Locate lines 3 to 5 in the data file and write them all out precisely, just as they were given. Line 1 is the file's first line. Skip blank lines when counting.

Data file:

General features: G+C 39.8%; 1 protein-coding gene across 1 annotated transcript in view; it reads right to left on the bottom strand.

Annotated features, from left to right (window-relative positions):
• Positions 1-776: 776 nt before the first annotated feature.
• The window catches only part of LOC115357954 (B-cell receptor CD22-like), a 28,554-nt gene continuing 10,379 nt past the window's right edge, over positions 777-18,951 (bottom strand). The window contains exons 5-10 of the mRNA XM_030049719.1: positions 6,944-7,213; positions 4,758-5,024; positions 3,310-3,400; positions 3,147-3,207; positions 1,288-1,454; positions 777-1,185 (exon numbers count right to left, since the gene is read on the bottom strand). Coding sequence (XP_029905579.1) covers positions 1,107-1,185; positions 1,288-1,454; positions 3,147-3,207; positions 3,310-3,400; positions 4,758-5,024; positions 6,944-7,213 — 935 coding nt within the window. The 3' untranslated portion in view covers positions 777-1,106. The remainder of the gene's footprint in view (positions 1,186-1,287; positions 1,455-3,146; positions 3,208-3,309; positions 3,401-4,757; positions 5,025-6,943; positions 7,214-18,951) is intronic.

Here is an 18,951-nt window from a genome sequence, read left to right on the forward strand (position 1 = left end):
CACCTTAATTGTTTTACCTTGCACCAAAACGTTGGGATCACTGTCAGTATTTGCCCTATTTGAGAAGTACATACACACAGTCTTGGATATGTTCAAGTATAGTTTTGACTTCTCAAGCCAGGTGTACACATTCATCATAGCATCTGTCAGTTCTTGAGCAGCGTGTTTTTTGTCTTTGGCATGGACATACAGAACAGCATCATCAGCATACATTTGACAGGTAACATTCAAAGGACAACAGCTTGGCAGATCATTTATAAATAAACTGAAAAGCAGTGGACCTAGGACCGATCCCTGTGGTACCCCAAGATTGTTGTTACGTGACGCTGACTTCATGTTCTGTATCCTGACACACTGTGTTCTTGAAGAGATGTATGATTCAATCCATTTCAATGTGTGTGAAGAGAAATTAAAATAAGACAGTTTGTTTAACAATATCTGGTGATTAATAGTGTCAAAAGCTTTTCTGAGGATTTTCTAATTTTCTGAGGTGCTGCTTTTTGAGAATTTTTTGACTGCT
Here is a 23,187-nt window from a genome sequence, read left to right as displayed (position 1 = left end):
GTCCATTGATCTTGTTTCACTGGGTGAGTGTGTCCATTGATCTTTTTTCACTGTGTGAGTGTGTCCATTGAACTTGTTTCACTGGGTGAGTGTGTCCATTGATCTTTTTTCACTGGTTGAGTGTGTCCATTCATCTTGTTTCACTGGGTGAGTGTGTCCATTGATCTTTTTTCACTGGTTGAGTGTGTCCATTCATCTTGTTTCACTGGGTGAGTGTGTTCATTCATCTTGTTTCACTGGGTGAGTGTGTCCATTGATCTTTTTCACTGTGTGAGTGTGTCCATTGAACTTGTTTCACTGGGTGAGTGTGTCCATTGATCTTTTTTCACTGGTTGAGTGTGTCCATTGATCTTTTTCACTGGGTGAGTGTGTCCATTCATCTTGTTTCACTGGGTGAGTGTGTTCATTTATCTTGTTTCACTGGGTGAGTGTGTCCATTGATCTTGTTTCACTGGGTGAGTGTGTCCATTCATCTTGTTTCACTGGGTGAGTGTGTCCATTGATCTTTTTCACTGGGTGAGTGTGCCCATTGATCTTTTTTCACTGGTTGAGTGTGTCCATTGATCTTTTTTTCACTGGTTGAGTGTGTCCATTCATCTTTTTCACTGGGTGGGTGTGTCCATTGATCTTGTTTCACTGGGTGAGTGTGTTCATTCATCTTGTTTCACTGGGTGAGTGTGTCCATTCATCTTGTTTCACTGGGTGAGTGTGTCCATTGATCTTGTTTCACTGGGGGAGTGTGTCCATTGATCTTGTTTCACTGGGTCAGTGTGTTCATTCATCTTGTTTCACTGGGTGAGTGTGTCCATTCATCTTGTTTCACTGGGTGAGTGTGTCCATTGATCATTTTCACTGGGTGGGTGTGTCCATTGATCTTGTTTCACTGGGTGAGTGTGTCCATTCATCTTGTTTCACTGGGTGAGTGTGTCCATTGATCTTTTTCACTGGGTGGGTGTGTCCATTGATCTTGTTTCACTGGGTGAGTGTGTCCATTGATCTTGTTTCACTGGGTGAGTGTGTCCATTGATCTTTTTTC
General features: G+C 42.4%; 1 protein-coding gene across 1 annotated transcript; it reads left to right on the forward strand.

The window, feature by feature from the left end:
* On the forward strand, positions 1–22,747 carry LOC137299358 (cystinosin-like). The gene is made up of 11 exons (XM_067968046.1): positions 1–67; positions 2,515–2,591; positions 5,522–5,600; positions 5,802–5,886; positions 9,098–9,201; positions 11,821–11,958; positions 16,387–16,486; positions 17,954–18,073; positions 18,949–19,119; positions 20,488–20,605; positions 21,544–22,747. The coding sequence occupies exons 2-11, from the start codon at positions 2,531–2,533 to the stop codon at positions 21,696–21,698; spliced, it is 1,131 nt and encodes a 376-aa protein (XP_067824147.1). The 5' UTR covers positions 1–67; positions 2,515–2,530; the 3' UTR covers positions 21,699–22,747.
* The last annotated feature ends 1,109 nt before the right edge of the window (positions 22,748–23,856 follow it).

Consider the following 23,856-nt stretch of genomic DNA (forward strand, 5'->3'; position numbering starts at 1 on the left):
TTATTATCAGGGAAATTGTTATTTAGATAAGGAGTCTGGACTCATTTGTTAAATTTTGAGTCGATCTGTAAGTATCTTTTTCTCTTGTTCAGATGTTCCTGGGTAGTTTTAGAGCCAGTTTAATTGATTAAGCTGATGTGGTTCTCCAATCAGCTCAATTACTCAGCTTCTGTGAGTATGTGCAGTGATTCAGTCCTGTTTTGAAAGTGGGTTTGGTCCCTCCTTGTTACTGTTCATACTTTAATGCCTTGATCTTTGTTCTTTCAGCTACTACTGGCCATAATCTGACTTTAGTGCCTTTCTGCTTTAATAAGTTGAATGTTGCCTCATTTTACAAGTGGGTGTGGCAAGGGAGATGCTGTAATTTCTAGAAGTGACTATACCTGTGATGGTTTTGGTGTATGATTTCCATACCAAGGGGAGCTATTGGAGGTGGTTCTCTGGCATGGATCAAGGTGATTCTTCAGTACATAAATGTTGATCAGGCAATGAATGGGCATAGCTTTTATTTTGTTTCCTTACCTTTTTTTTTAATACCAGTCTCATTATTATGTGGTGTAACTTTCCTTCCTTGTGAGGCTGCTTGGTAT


• Positions 1-776: 776 nt before the first annotated feature.
• The window catches only part of LOC115357954 (B-cell receptor CD22-like), a 28,554-nt gene continuing 10,379 nt past the window's right edge, over positions 777-18,951 (bottom strand). The window contains exons 5-10 of the mRNA XM_030049719.1: positions 6,944-7,213; positions 4,758-5,024; positions 3,310-3,400; positions 3,147-3,207; positions 1,288-1,454; positions 777-1,185 (exon numbers count right to left, since the gene is read on the bottom strand). Coding sequence (XP_029905579.1) covers positions 1,107-1,185; positions 1,288-1,454; positions 3,147-3,207; positions 3,310-3,400; positions 4,758-5,024; positions 6,944-7,213 — 935 coding nt within the window. The 3' untranslated portion in view covers positions 777-1,106. The remainder of the gene's footprint in view (positions 1,186-1,287; positions 1,455-3,146; positions 3,208-3,309; positions 3,401-4,757; positions 5,025-6,943; positions 7,214-18,951) is intronic.

Here is an 18,951-nt window from a genome sequence, read left to right on the forward strand (position 1 = left end):